In this case, the ‘hardware’ is the Dolby Media Decoder application that created the upmix. So for this scenario, it takes the place of the upmixer in the receiver, and the receiver only sees a 5.1 mix. It has no way of knowing that it originally came from a 2-channel source, and so will not apply any additional surround delay beyond what it is already doing to time-align the speakers. Thus when playing it back in 5.1 format, it will sound the same as if the receiver had done the upmix, aside from the addition of the LFE channel. (The LFE channel is, of course, the only reason for even bothering with making it 5.1 in the first place; if not for this, I would have distributed my edits in stereo and just let people upmix them in their receivers like they would anything else.)
So really the only part that is up to interpretation is how much surround delay should be applied in the Dolby software, since it gives full control over parameters which are normally hidden in most consumer equipment. I used longer delays in Empire and Jedi specifically to minimize the comb-filtering issue when the 5.1 is downmixed, since I knew I could not prevent people from doing this no matter how much I urged them not to. The only way to eliminate it completely would be to apply no surround delay at all, which is not an option in Prologic II movie mode or in the original Prologic. Only Prologic II music mode offers this option, but the lower channel separation in this mode is not ideal for film content. I could manually compensate for the delay in Pro Tools after recording the upmix, but then we’re back to the problem of crosstalk influencing the listener into thinking sounds that are front-panned are coming from the back of the room. Dolby specifically designed their movie upmixers to take advantage of the Haas effect, and since my 5.1 is an unusual case, I realized I had to follow their principles as well as I could while taking the differences into account.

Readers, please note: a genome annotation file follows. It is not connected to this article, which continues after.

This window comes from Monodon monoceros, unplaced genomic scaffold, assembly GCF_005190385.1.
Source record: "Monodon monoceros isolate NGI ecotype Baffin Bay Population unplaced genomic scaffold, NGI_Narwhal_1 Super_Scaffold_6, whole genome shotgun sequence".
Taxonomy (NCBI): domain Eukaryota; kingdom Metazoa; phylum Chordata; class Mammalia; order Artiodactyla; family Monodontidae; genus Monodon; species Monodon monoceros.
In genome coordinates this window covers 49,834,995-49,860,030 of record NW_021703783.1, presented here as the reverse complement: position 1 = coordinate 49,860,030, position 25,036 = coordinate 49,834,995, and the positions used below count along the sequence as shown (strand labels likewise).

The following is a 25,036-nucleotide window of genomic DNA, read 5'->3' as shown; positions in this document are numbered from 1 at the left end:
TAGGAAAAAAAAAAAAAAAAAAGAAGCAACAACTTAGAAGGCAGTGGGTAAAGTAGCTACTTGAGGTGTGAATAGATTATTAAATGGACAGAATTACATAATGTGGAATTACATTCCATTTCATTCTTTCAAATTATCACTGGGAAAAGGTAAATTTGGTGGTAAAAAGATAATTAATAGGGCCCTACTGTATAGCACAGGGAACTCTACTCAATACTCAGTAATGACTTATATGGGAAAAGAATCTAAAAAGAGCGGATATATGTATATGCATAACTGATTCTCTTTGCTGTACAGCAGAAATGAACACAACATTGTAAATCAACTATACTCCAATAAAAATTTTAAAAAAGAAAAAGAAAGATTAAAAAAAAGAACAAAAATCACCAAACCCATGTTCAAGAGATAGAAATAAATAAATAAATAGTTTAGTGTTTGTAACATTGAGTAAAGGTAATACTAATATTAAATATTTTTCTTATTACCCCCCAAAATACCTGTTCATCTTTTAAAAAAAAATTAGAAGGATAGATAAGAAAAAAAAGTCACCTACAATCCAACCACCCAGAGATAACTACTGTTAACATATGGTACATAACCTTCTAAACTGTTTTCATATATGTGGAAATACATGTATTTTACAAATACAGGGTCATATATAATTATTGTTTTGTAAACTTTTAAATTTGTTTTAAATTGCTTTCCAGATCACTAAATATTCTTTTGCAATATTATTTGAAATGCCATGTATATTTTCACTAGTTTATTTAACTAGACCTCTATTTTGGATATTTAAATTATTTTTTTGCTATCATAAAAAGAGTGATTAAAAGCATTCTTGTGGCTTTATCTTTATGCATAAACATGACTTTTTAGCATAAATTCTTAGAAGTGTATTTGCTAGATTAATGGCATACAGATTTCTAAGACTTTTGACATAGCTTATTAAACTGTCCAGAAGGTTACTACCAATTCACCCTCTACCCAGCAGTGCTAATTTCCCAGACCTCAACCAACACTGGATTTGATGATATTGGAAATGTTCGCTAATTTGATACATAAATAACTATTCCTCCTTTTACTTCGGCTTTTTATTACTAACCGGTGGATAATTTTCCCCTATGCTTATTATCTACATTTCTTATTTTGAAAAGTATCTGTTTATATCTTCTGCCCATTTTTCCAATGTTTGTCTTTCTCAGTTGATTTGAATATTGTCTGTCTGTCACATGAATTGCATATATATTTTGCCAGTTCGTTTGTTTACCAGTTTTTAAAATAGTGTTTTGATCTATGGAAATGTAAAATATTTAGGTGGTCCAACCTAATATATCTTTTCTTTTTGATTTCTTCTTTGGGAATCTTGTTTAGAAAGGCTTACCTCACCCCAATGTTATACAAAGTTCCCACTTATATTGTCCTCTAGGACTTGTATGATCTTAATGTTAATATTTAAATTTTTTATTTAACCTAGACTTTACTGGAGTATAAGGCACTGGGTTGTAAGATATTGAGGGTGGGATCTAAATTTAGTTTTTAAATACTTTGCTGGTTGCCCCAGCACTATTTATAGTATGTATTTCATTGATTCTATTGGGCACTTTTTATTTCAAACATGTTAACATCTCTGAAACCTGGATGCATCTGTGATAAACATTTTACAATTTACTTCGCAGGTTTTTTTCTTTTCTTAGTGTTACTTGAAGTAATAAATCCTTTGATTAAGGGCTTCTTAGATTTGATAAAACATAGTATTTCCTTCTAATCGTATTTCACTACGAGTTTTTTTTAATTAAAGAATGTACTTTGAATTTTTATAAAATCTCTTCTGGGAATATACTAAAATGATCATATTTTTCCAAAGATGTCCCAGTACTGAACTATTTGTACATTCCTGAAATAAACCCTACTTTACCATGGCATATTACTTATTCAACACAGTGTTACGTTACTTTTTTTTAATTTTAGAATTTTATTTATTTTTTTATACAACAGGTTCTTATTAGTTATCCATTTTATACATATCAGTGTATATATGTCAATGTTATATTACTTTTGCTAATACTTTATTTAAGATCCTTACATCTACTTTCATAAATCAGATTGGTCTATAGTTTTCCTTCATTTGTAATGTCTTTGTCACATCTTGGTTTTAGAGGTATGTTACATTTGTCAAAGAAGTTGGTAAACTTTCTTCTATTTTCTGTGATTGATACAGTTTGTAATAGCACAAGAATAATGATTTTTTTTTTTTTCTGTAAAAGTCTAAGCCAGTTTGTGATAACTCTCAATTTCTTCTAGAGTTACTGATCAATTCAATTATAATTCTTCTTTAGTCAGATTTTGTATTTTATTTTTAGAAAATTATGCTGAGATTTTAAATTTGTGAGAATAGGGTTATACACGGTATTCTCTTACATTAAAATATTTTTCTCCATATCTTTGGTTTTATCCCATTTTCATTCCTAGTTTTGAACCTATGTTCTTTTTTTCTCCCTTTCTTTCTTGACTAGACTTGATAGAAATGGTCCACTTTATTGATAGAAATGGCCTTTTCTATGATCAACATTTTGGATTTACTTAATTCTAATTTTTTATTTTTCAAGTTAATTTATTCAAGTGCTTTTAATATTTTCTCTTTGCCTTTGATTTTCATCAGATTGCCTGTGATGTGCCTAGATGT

Anyway, like I said, I believe I’ll be able to further reduce this in a subsequent version to the point that it will no longer be an issue, taking advantage of the audio engineering experience I’ve gained since then.
The delay of the upmixed surround channels is separate from the delay set by the receiver to time-align the speakers. This is done deliberately by the Dolby process in order to take advantage of the Haas precedence effect.